Oxcam stages punt protest to raise awareness for climate change

Image credit: Caithlin Ng

Oxcam, Cambridge University’s Oxfam society, campaigned to raise awareness of climate change on Sunday, May 28, by staging a protest on a punt that travelled from Clare College Bridge to Silver Street Bridge.

Oxcam, which belongs to the international organisation Oxfam, seeks to tackle global issues like poverty. The punt stunt on Sunday was targeted at the issue of climate change and global displacement in particular, under the campaign title of “Don’t miss the boat on climate change”. Members of the society sat in the punt to carry signs for the protest, amongst which the captions included “We’re in this together”, as well as the campaign title. A member of Oxcam was also dressed in the punt as a polar bear in a onesie and mask, reflecting the problem of melting ice caps and the subsequent jeopardising of polar bear habitats.

Society President Miriam Quinn said, “I think that with the punts, we have potentially caught more of the students who have been sitting in their rooms or in their college libraries, and who suddenly see a polar bear flying past.”

The campaign also included a stall set up outside the Church of St Mary the Great, which featured more exhibits and leaflets on climate change. They elaborated on the climate problems Oxcam was seeking to tackle, including the potential displacement of residents because of changing climates in countries like Bolivia, Bangladesh and the Philippines.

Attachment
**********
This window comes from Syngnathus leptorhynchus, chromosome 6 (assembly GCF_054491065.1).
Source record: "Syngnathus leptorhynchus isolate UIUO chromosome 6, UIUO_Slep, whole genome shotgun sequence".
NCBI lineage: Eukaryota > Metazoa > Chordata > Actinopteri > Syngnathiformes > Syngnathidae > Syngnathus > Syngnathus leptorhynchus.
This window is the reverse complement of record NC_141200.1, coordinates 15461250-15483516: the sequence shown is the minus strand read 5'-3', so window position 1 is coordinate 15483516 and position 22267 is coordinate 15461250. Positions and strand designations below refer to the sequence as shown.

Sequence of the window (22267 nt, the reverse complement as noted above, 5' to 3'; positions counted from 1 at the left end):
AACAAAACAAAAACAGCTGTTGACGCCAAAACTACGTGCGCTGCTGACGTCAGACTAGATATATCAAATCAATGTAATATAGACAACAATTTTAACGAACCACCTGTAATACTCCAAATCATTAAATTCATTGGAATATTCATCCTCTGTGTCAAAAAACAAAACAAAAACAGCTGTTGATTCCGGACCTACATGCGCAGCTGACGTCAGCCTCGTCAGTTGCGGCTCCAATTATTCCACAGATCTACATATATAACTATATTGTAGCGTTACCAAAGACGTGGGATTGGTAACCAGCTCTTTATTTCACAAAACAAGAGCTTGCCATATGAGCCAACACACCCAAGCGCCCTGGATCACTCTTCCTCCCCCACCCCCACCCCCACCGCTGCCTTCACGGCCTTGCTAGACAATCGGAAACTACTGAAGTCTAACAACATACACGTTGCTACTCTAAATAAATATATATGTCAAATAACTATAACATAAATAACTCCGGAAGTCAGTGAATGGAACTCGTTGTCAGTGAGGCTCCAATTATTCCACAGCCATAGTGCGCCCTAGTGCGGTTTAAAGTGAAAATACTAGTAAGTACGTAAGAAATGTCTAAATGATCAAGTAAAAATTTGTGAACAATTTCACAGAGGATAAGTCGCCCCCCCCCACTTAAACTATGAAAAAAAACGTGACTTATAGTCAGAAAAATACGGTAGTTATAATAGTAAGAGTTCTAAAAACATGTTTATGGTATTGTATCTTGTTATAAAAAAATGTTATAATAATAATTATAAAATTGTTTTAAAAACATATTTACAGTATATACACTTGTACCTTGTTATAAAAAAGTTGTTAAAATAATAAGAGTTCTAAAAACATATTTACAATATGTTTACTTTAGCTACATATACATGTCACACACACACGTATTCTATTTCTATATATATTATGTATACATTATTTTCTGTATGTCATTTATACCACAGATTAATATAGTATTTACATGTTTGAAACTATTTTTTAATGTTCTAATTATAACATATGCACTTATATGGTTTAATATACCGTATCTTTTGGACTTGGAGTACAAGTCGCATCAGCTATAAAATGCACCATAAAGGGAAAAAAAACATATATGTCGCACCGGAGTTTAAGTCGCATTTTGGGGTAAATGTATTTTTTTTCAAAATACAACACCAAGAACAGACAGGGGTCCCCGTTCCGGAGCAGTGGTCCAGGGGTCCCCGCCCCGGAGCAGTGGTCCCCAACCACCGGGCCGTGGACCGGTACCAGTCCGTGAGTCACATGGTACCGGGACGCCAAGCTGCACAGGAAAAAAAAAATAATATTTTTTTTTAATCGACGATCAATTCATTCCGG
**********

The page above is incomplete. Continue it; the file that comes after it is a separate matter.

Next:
One of the featured exhibits was a paper clock with the names of many countries written on it, with the tagline “The clock is ticking on climate change” written on it. Speaking about the inspiration for the clock, Emma Hall, one of Oxcam’s campaign officers, said, “We just wanted it to really hit home for people how widespread the disaster is, and how widespread it is going to be if we don’t start doing something.

“I think just our presence here in the city,” she added, “where we’re trying to make a name for ourselves as a society – getting out and doing these campaigns – is very important.”

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